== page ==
How to get ‘em to sign up

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You don’t need to be salesy to get clients to sign up. But you do need to close the sale.

For the client’s sake and for yours.

You don’t need to follow a formal process to get there, however. You can do it organically, by asking questions.

No doubt you know the power of asking questions and use them every day in your work. You know that questions allow you to control the conversation and find out what you need to know.

Questions also allow you to guide the client towards signing up. They do that by helping you to:

  • Assess the problem and/or what the client needs and wants
  • Assess their personal urgency and readiness to do something
  • Give you key points you can repeat back to them, to show them you listened and understood, and to let them hear, in their own words, why they need your help
  • Make sure they understand their options
  • Make sure they understand the risks of waiting or not taking action
  • Find out about their ability to pay and/or if anyone else needs to approve hiring you
  • Find out if they’re ready to sign up, need more information, or have any objections

All of which helps you to move them forward, from problem to solution, from first meeting to new client.

If you do it right, the client might signify they want to get started, or at least ask the kinds of questions someone would ask if they are ready to do that. If they don’t, or if you’re not sure, ask more questions.

Closing questions don’t have to be complicated. You can ask

  • Are you ready to get started?
  • Is there anything else you need to know before we get started?
  • Would you like me to start today or next week?

Or, simply, “What do you think?”

You find out what they think and what they want to do. You sign them up, continue the conversation, or, if they’re not ready, schedule a follow-up.

You can also “assume the sale”—hand them the paperwork and a pen and see what happens.

If you’ve asked the right questions, and answered theirs, that’s often all it takes.

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You don’t have to read this if you don’t want to

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FBI hostage negotiators supposedly use a strategy that makes hostage-takers more likely to cooperate. The idea is that people are more apt to agree with something we propose when we affirmatively give them permission to say ‘no’.

You can use this when negotiating with another party or with your clients.

You might be talking to a client about the opposition’s offer and say, “I know you wanted more and if you don’t want to accept the offer, just tell me; I’ll understand.”

They might give you a hard no, but they also might soften their position and be willing to discuss it.

Or, instead of using an “alternative choice” close, e.g., “Do you want to get started today or is next week better for you?” you might say, “Are you ready to get started? If you want to wait, that’s fine.”

However you word it, you give them an out. They know they can say no, but telling them they can do that apparently makes it more likely they won’t.

Why does giving someone permission to say no make it more likely they’ll say yes?

Because people like to buy but don’t like to be sold.

Nobody likes to be pushed or told what to do. When you move forward towards them, they move back. When you back off and let them make the call, however, it empowers them. They relax and open to other options.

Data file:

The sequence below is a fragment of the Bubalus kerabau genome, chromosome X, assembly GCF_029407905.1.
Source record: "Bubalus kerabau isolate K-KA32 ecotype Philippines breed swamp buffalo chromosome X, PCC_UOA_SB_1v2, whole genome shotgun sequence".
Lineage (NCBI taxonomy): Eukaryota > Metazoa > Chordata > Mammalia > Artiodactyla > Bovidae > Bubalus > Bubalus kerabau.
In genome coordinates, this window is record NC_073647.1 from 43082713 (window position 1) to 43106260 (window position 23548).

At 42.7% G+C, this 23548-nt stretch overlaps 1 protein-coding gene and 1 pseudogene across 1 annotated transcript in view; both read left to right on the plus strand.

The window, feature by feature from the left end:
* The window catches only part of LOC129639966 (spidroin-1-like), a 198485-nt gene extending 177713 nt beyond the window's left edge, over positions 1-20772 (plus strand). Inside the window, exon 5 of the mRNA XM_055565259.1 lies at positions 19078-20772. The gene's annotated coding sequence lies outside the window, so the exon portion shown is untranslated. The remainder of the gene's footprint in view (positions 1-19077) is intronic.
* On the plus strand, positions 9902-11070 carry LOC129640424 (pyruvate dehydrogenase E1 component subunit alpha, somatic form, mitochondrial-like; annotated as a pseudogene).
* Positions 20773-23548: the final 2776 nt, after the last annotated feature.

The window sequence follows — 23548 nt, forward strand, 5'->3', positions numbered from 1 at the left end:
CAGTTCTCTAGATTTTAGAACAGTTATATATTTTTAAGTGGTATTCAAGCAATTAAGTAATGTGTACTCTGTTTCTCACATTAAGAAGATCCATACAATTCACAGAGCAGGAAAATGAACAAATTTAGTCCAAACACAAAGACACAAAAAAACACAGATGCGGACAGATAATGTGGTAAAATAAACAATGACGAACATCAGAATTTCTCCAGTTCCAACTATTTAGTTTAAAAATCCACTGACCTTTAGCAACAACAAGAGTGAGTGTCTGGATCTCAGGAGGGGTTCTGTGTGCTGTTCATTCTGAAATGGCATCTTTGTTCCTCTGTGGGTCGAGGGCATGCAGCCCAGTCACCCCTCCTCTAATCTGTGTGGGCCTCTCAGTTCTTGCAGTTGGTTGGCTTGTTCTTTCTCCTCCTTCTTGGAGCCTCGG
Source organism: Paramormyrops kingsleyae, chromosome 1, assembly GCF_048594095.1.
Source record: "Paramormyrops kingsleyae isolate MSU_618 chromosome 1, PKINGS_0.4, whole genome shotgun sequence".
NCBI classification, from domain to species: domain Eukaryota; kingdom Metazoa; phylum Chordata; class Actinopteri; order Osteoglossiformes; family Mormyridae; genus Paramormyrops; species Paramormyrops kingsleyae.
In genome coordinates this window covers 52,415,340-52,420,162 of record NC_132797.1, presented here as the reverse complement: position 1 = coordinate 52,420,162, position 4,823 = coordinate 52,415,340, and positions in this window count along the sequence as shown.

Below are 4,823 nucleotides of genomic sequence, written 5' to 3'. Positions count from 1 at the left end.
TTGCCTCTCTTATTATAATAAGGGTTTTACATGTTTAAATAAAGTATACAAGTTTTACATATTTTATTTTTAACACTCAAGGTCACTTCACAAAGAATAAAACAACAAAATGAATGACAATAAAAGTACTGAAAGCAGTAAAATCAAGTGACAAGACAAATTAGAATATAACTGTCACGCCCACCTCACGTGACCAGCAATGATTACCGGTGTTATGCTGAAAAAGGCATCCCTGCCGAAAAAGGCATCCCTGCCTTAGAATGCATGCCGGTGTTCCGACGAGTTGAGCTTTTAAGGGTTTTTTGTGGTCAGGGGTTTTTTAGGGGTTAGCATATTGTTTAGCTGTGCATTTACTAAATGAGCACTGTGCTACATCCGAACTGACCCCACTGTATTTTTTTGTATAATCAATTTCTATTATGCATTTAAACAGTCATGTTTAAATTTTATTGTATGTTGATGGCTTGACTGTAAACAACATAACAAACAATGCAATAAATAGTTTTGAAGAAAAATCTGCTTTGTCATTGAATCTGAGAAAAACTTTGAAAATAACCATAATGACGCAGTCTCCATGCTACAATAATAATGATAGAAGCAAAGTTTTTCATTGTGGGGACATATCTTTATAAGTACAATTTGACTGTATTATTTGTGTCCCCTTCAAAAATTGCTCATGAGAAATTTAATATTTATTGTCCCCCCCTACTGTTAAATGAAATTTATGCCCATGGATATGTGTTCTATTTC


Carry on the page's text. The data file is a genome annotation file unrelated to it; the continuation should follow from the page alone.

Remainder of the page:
I’m not saying this is always the way to go. But it’s nice to have another tool in the toolbox.

Of course, you don’t have to use this approach if you don’t want to.

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Why should anyone hire you?

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On your website, in your marketing materials, when you speak with a prospective client, your top priority is to tell people why they should hire you.

(1) Tell them why they need a lawyer.

If you haven’t spoken to them, use if/then language. Ask rhetorical questions, tell them their risks and their options, and make the case for hiring an attorney instead of doing nothing or trying to fix the problem themselves.

If you are speaking to them, find out what they want (don’t assume it), and explain how an attorney can help them get what they want.

(2) Tell them why that lawyer should be you.

Spell out your qualifications, explain why you are a better choice than other attorneys, tell them about your solutions/services and the pros and cons and costs of each.

Of course it’s not just what you say, it’s also how you say it and how you make them feel, so make sure you:

  • Build rapport, to help them relax, feel your strength and self-confidence, and build likeability and trust
  • Get the client to talk about themselves—what they think, how they feel, what they want to happen, and why. What’s at stake for them? The more they talk, the more they are likely to sell themselves on taking the next step
  • Ask appropriate questions, to show them you have experience with their problem, and show you care about helping them
  • Share stories of clients you’ve represented in the same or similar situation, to illustrate how an attorney can help them and show them how you have helped others
  • Confirm their understanding of each point before you go on to the next one, to eliminate potential misunderstandings and show them your thoroughness and patience
  • Answer their questions and handle their objections before they raise them, and invite them to ask you more

And then, when they have no more questions, ask them what they want to do.

Yes, you can assume the sale and hand them (or send them) the paperwork to sign, but it’s much better when they tell you they want to get started. They’ll be more likely to do that when you show them they need you rather than telling them.

New here? Start here

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How to sell your services when you don’t have experience

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You’re new. Or venturing into a new practice area or market. You want clients to hire you but you don’t have enough (or any) experience with the issues they present.